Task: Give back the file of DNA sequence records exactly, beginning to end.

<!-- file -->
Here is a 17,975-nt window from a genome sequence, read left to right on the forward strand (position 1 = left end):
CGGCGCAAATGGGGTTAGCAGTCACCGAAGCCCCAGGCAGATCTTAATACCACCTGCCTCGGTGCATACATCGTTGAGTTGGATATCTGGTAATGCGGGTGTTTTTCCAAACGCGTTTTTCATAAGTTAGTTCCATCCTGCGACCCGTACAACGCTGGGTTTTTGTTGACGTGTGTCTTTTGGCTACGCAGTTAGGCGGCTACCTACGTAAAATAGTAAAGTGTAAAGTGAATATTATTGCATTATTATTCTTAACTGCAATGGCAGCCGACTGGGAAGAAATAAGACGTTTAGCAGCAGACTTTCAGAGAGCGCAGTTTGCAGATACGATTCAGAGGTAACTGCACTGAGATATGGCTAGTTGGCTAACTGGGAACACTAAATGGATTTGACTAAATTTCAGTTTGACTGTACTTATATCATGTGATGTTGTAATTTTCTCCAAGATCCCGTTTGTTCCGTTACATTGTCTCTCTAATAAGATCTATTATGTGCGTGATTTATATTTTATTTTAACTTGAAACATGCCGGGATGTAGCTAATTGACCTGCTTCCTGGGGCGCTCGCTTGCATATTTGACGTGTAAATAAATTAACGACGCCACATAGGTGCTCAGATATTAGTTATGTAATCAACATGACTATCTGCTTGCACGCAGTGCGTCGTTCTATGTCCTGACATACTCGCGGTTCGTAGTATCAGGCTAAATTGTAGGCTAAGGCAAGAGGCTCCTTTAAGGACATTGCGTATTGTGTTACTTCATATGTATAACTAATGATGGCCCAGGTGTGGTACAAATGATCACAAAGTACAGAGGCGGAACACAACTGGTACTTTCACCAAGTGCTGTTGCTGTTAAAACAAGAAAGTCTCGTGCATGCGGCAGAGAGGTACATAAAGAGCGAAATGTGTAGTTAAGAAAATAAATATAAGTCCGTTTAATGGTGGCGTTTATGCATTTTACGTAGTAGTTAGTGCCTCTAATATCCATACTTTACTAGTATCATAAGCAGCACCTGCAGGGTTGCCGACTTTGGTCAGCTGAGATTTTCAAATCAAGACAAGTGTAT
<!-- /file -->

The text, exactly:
Here is a 17,975-nt window from a genome sequence, read left to right on the forward strand (position 1 = left end):
CGGCGCAAATGGGGTTAGCAGTCACCGAAGCCCCAGGCAGATCTTAATACCACCTGCCTCGGTGCATACATCGTTGAGTTGGATATCTGGTAATGCGGGTGTTTTTCCAAACGCGTTTTTCATAAGTTAGTTCCATCCTGCGACCCGTACAACGCTGGGTTTTTGTTGACGTGTGTCTTTTGGCTACGCAGTTAGGCGGCTACCTACGTAAAATAGTAAAGTGTAAAGTGAATATTATTGCATTATTATTCTTAACTGCAATGGCAGCCGACTGGGAAGAAATAAGACGTTTAGCAGCAGACTTTCAGAGAGCGCAGTTTGCAGATACGATTCAGAGGTAACTGCACTGAGATATGGCTAGTTGGCTAACTGGGAACACTAAATGGATTTGACTAAATTTCAGTTTGACTGTACTTATATCATGTGATGTTGTAATTTTCTCCAAGATCCCGTTTGTTCCGTTACATTGTCTCTCTAATAAGATCTATTATGTGCGTGATTTATATTTTATTTTAACTTGAAACATGCCGGGATGTAGCTAATTGACCTGCTTCCTGGGGCGCTCGCTTGCATATTTGACGTGTAAATAAATTAACGACGCCACATAGGTGCTCAGATATTAGTTATGTAATCAACATGACTATCTGCTTGCACGCAGTGCGTCGTTCTATGTCCTGACATACTCGCGGTTCGTAGTATCAGGCTAAATTGTAGGCTAAGGCAAGAGGCTCCTTTAAGGACATTGCGTATTGTGTTACTTCATATGTATAACTAATGATGGCCCAGGTGTGGTACAAATGATCACAAAGTACAGAGGCGGAACACAACTGGTACTTTCACCAAGTGCTGTTGCTGTTAAAACAAGAAAGTCTCGTGCATGCGGCAGAGAGGTACATAAAGAGCGAAATGTGTAGTTAAGAAAATAAATATAAGTCCGTTTAATGGTGGCGTTTATGCATTTTACGTAGTAGTTAGTGCCTCTAATATCCATACTTTACTAGTATCATAAGCAGCACCTGCAGGGTTGCCGACTTTGGTCAGCTGAGATTTTCAAATCAAGACAAGTGTAT